Embedded Go – a Go-like template language

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Ego, a Go-like template language

The Go standard library template language is pretty weird. Its inexplicably quirky pipeline syntax is clumsy to work with and bears almost no resemblance to the language it is implemented in and for. (Just try to index into an array the obvious way and see how that goes for you.)

Ego (Embedded Go) is an alternative template language that endeavors to be compact, expressive and decidedly Go-like. It is inspired by the Play Framework template language, which was in turn inspired by ASP.NET Razor.

Ego's priorities are to be familiar, expressive, and to have first-rate error reporting. After those are complete performance will be emphasized.

Project status

Ego is not ready for production. It currently supports core functionality, however many features are missing and more tests are needed. If you think this is an interesting direction for Go templates, your pull requests are most welcome!

Related projects

There is at least one similar project that I'm aware of.

  • GoRazor – a Razor-like translator program which compiles template files into Go sources.

Writing templates

Ego sources, like most template languages, are interpreted as static content in which is interspersed dynamic statements that are evaluated and output conditionally.

The special @ character introduces dynamic content and dynamic statements generally look and work like regular Go code. You don't need to explicitly close a dynamic statement, the end is inferred from context.

This approach to isolating dynamic content allows you to more easily and naturally write code without dealing with a ton of fiddly {{double-braces}} everywhere.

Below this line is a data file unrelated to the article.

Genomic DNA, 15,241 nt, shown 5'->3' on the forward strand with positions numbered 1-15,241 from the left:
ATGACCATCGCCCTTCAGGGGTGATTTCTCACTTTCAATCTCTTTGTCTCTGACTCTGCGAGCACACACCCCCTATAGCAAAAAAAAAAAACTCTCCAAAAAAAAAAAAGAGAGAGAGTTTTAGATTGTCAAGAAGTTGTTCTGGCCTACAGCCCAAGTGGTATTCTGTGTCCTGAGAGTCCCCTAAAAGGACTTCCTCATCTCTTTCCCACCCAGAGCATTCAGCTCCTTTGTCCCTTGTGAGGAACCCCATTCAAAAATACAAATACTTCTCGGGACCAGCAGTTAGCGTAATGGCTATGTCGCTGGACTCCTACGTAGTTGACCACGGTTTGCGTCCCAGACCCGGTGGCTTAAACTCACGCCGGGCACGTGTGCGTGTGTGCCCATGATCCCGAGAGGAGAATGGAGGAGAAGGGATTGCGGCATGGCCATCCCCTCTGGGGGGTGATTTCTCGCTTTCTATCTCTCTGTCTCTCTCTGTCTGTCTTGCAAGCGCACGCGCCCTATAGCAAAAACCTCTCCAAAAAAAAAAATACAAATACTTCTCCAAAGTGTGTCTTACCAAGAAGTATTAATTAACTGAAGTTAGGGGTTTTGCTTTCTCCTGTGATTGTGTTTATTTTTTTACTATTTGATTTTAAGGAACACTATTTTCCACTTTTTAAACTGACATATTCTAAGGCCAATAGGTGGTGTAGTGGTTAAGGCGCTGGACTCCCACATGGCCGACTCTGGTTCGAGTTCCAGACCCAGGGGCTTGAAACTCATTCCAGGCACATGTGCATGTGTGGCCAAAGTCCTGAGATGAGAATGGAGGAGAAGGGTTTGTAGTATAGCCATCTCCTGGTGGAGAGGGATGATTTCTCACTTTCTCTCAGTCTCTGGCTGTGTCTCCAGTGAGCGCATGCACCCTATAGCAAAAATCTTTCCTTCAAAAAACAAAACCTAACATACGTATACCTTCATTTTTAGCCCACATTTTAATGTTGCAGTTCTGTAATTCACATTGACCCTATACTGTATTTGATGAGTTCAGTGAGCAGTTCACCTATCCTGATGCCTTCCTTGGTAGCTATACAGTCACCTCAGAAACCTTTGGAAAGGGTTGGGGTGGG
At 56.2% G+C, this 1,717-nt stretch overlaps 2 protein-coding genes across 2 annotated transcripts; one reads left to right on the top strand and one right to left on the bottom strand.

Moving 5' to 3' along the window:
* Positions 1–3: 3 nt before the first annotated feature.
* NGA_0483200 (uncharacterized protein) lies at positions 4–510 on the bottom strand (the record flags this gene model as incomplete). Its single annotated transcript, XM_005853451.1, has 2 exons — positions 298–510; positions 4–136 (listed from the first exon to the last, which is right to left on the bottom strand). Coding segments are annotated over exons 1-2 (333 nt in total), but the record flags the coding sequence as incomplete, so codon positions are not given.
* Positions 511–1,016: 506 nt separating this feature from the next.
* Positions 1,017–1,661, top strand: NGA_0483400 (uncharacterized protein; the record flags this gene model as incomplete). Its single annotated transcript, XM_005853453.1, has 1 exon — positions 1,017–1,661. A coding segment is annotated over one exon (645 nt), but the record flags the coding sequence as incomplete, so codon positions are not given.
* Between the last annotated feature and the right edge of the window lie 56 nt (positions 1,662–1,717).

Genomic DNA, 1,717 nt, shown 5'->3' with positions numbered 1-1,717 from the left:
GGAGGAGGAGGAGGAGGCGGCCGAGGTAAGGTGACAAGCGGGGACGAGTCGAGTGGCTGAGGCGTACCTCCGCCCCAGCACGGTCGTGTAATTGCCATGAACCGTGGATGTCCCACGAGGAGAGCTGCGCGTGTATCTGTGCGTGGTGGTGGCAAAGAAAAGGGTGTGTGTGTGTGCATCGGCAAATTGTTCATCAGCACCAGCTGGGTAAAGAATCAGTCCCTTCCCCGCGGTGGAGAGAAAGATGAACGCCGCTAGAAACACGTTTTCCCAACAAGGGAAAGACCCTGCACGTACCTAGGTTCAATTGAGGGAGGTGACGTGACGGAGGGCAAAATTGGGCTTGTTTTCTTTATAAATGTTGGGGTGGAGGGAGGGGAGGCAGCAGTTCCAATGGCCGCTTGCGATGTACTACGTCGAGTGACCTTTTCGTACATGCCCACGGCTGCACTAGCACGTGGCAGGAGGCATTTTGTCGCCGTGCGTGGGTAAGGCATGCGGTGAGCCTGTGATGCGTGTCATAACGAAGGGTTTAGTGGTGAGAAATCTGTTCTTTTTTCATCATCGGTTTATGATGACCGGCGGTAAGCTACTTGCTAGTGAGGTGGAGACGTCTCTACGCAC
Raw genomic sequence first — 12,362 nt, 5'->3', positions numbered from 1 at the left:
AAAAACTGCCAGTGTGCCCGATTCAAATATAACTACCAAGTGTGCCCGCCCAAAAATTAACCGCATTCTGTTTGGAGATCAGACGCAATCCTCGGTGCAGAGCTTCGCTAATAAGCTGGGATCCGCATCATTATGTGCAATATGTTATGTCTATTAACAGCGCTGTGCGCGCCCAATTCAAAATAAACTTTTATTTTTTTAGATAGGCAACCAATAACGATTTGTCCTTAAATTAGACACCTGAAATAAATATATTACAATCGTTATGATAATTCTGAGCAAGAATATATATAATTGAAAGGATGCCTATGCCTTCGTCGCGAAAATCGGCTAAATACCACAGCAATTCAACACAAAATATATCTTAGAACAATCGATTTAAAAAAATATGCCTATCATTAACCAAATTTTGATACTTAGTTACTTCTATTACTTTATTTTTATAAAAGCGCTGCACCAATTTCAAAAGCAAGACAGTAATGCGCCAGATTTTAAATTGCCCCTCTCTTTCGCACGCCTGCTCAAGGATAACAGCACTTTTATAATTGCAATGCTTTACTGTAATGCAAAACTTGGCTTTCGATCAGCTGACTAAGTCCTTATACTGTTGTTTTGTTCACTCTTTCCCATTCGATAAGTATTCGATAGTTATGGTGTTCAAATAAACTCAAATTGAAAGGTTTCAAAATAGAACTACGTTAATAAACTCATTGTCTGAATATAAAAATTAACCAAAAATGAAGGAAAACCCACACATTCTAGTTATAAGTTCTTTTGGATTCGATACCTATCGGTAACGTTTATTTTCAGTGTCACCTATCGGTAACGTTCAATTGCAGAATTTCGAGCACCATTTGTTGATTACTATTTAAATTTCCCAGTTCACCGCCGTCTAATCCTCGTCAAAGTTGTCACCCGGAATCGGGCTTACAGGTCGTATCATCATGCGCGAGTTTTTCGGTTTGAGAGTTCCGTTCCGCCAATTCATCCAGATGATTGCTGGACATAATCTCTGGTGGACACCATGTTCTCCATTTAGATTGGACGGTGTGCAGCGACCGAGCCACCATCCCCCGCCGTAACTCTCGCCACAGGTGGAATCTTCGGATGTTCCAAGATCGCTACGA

This is static content outside a dynamic statement.

Here's a number: @(some_number)
@if some_number > 1 {
  If the value of 'some_number' is > 1 then this content is written.
  Otherwise this content is written.

When executed with a context that contains the property some_number: 2, the following will be output.

This is static content outside a dynamic statement.

Here's a number: 2

  If the value of 'some_number' is > 1 then this content is written.

Escaping special characters

When you need to use the literal @ character within a template you must escape it with the \ character, like so: user\

By the same token, within a dynamic block the } character is significant and it must also be escaped in the same way:

@if true {
	Here's a literal closing brace within a block: \}.

Executing templates

Generally, you will execute your templates within a Go application. As a convenience, a standalone compiler is also included for testing.

Executing templates with egoc

The subpackge egoc includes an Ego compiler that you can use to execute templates from the command line.

For example, the following command will load JSON data from the file data.json and use it as the variable context to execute the templates a.ego and b.ego. Each template specified on the command line is executed in turn and output is written to standard output.

$ egoc -context data.json a.ego b.ego

You can use egoc to try out the examples in the examples directory. Examples are organized as two separate files with the same base name, one formatted as JSON which contains the context data, and an Ego template.

$ egoc -context basic.json basic.ego

Executing templates in Go

Templates are compiled and then executed with a runtime and variable context to produce output. Generally this can be accomplished in just a few lines.

// our template source, assume this exists
var src string

// compile our template source
t, err := ego.Compile(src)
if err != nil { /* ... */ }

// setup the template runtime
r := &ego.Runtime{
	Stdout:	os.Stdout, // where is output written to

// setup our variable context
c := map[string]interface{}{
  "some_number": 2,

// execute the templte
err = t.Exec(r, c)
if err != nil { /* ... */ }

If a template will be used repeatedly it might make sense to keep the compiled template (t in the source above) in memory so that the same source does not need to be repeatedly parsed.


Further documentation is available in docs.